Thursday, May 17, 2018


There's an implausible passage in yesterday's big New York Times story about the origins of the FBI's Trump-Russia investigation:
The facts, had they surfaced, might have devastated the Trump campaign: Mr. Trump’s future national security adviser was under investigation, as was his campaign chairman. One adviser appeared to have Russian intelligence contacts. Another was suspected of being a Russian agent himself.
Do you believe that? Do you believe there's a chance that this information "might have devastated the Trump campaign"?

I don't. I realize it's 20/20 hindsight, but we now know that there was nothing anyone could say that was going to reduce the Trump vote in November 2016. His fan club thought he could do no wrong. Apart from a handful of professional pundits who occupied the #NeverTrump market niche, the rest of the GOP decided to sink or swim with Trump, and nothing that was revealed during the campaign, or has been revealed since, has made any of those Republicans waver in their support. The Russia revelations we have now haven't alienated his backers. Why would things have been different two years ago?

More plausible are these passages from the Times story:
[FBI a]gents ... worried that any overt actions against Mr. Trump’s campaign would only reinforce his claims that the election was being rigged against him.


But officials have told the inspector general something quite different. They said [FBI agent Lisa] Page and others advocated a slower, circumspect pace [for the investigation], especially because polls predicted Mr. Trump’s defeat. They said that anything the F.B.I. did publicly would only give fodder to Mr. Trump’s claims on the campaign trail that the election was rigged.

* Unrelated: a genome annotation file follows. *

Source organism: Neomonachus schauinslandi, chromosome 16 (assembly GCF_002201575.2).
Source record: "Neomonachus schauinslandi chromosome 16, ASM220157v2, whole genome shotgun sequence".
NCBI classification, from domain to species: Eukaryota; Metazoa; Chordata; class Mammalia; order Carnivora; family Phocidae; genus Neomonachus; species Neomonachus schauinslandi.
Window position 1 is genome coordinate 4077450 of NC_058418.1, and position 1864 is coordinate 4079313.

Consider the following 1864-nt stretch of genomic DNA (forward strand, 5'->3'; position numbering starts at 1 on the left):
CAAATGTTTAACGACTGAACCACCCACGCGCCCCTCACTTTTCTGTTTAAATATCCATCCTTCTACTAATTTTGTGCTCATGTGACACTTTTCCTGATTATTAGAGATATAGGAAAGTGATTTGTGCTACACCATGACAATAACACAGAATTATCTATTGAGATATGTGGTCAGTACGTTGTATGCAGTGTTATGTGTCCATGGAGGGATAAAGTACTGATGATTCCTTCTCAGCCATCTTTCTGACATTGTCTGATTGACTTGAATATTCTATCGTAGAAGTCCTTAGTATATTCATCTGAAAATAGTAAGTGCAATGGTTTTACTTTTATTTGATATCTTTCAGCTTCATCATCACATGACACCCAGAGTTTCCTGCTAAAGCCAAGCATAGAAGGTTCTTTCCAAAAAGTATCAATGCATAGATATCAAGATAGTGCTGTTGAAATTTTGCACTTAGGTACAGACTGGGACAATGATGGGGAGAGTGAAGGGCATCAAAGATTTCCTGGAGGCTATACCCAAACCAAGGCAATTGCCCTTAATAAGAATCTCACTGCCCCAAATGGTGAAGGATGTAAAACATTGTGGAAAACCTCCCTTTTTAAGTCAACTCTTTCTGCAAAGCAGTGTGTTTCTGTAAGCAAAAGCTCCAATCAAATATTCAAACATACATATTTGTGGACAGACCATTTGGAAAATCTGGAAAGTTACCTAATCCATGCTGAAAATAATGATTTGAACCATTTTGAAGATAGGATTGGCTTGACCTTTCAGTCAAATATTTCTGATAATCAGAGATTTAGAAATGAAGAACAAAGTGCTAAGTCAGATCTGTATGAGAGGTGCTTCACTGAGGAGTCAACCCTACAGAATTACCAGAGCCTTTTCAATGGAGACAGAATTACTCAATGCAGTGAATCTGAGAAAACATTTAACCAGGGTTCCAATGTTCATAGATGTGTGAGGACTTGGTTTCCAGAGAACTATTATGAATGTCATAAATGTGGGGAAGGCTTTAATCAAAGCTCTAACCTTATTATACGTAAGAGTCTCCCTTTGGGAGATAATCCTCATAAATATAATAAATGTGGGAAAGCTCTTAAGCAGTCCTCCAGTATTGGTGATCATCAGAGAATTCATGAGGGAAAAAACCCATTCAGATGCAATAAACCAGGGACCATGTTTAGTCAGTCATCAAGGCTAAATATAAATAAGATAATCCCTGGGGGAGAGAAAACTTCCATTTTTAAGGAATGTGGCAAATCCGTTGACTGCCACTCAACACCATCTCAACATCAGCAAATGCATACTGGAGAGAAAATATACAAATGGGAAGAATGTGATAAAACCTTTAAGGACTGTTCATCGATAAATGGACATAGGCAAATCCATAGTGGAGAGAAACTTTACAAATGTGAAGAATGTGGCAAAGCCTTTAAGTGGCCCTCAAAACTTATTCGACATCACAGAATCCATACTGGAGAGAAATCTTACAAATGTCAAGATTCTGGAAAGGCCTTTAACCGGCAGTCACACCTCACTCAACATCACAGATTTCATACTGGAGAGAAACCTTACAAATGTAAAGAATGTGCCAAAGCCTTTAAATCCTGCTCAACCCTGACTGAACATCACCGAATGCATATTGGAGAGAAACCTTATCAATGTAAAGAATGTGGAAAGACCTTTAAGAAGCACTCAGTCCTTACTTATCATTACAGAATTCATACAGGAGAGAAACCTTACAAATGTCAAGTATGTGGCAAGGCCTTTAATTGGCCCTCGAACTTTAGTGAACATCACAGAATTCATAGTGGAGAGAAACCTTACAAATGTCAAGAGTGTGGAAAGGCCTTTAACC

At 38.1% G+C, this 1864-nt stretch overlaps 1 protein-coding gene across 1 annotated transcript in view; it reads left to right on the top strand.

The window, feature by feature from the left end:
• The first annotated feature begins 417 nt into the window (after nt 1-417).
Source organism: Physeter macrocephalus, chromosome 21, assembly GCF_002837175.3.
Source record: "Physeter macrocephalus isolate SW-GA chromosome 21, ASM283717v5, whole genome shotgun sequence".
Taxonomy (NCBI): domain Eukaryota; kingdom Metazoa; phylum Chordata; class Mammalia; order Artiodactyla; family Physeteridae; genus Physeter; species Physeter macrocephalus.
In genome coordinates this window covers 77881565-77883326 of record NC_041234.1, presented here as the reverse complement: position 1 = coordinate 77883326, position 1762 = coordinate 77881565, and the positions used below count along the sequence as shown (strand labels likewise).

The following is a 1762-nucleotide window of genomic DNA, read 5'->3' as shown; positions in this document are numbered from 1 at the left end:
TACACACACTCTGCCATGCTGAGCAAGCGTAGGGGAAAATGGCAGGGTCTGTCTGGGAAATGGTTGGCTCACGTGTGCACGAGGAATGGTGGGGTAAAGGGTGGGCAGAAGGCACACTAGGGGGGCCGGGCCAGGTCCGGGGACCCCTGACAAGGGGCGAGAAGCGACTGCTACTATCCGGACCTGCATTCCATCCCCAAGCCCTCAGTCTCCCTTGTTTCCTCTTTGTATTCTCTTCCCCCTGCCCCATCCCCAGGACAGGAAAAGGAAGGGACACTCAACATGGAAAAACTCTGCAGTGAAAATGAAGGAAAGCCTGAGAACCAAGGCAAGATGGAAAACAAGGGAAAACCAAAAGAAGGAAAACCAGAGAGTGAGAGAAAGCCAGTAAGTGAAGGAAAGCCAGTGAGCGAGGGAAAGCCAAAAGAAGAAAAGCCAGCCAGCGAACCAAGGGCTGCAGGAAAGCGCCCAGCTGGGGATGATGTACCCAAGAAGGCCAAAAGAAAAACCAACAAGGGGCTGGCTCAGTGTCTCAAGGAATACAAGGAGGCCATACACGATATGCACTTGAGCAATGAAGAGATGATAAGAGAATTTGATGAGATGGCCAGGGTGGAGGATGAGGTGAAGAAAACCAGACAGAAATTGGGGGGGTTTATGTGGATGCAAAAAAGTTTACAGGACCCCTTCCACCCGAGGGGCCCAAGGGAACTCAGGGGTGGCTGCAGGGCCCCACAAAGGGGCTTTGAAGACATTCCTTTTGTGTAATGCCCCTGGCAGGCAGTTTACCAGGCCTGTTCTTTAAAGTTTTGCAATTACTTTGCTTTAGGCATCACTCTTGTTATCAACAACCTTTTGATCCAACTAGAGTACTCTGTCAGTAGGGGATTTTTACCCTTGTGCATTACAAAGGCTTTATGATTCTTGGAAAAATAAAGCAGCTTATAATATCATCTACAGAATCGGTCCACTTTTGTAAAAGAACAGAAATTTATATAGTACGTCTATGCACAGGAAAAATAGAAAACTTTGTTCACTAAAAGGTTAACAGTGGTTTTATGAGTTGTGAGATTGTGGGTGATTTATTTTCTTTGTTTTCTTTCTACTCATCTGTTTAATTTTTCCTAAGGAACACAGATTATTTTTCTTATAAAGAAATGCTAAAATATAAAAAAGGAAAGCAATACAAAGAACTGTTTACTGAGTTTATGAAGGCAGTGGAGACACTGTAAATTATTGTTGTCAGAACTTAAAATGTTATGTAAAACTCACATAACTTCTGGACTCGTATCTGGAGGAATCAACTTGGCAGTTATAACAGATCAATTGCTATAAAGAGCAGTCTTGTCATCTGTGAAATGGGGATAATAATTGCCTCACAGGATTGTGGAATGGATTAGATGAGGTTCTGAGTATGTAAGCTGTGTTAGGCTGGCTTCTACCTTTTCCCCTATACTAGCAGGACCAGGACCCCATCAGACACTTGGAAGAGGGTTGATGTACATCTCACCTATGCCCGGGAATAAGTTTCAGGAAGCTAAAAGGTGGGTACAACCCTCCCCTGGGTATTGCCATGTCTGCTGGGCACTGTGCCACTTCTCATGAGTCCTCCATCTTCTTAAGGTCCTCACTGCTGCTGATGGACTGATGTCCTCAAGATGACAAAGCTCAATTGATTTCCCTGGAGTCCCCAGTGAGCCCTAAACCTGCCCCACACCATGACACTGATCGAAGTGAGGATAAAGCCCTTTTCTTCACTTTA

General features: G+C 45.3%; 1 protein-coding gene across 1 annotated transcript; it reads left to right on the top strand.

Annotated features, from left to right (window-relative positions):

It angers me that The New York Times ran a story eight days before the election titled "Investigating Donald Trump, F.B.I. Sees No Clear Link to Russia" -- but in retrospect it's clear that Trump had a successful strategy in place whether he seemed to be under a cloud or not. If he appeared to be in the clear, as this Times story suggested he was, he could sell himself as much cleaner than Crooked Hillary. On the other hand, if the public had been told what the FBI was learning, Trump would have begun shouting "Witch hunt!" even earlier, and we'd have probably had the same electoral outcome, because his voters would have wanted to stick it to the FBI. It was win-win for Trump.

Hillary Clinton had the opposite problem. When she was cleared, Trump -- and anti-Clinton progressives, and Russian propaganda -- said she'd been let off easy. The same thing probably would have been said if she'd been cleared without a James Comey lecture. And when her case was reopened shortly before the election, that was a sign that she was guilty too (even though, of course, it wasn't). Much of the public concluded that she was guilty if she was declared innocent and she was guilty if she was accused of being guilty. For her it was lose-lose.

The "liberal media" didn't close ranks around Clinton, nor did the loudest progressives. The most influential segments of the conservative media did close ranks around Trump, as did nearly every Republican politician.

Clinton didn't know how to turn bad news to her advantage. For Trump, all bad news was part of the elitist plot against him.

So, yes, there was a double standard: We were told a lot about the investigation of Hillary Clinton and next to nothing about the Trump investigation. The treatment of them by the FBI and the media should have been more equitable.

But, electorally, it wouldn't have made a difference. Trump thrived on bad news as well as good news. Clinton couldn't benefit from either.

No comments: